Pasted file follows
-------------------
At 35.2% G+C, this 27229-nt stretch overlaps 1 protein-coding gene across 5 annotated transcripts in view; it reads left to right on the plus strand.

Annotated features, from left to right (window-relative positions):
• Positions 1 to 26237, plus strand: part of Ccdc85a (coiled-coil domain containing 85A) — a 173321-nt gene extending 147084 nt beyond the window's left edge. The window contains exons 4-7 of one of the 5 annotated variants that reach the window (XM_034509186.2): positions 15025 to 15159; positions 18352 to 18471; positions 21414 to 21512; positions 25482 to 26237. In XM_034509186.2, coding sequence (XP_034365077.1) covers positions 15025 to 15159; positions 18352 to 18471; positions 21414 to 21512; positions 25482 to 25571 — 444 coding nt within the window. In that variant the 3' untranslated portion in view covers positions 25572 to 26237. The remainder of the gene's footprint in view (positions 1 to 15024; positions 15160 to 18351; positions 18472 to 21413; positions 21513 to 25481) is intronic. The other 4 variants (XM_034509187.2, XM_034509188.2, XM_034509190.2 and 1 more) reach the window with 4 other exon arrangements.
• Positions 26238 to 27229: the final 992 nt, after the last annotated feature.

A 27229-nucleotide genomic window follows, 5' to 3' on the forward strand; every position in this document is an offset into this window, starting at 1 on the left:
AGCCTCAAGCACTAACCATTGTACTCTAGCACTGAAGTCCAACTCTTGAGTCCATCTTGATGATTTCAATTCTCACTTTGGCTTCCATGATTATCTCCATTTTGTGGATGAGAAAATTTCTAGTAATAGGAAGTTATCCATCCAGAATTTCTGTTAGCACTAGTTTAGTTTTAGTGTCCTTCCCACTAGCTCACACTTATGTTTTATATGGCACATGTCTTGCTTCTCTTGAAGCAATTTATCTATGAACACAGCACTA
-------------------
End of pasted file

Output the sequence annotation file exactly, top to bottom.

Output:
At 35.2% G+C, this 27229-nt stretch overlaps 1 protein-coding gene across 5 annotated transcripts in view; it reads left to right on the plus strand.

Annotated features, from left to right (window-relative positions):
• Positions 1 to 26237, plus strand: part of Ccdc85a (coiled-coil domain containing 85A) — a 173321-nt gene extending 147084 nt beyond the window's left edge. The window contains exons 4-7 of one of the 5 annotated variants that reach the window (XM_034509186.2): positions 15025 to 15159; positions 18352 to 18471; positions 21414 to 21512; positions 25482 to 26237. In XM_034509186.2, coding sequence (XP_034365077.1) covers positions 15025 to 15159; positions 18352 to 18471; positions 21414 to 21512; positions 25482 to 25571 — 444 coding nt within the window. In that variant the 3' untranslated portion in view covers positions 25572 to 26237. The remainder of the gene's footprint in view (positions 1 to 15024; positions 15160 to 18351; positions 18472 to 21413; positions 21513 to 25481) is intronic. The other 4 variants (XM_034509187.2, XM_034509188.2, XM_034509190.2 and 1 more) reach the window with 4 other exon arrangements.
• Positions 26238 to 27229: the final 992 nt, after the last annotated feature.

A 27229-nucleotide genomic window follows, 5' to 3' on the forward strand; every position in this document is an offset into this window, starting at 1 on the left:
AGCCTCAAGCACTAACCATTGTACTCTAGCACTGAAGTCCAACTCTTGAGTCCATCTTGATGATTTCAATTCTCACTTTGGCTTCCATGATTATCTCCATTTTGTGGATGAGAAAATTTCTAGTAATAGGAAGTTATCCATCCAGAATTTCTGTTAGCACTAGTTTAGTTTTAGTGTCCTTCCCACTAGCTCACACTTATGTTTTATATGGCACATGTCTTGCTTCTCTTGAAGCAATTTATCTATGAACACAGCACTA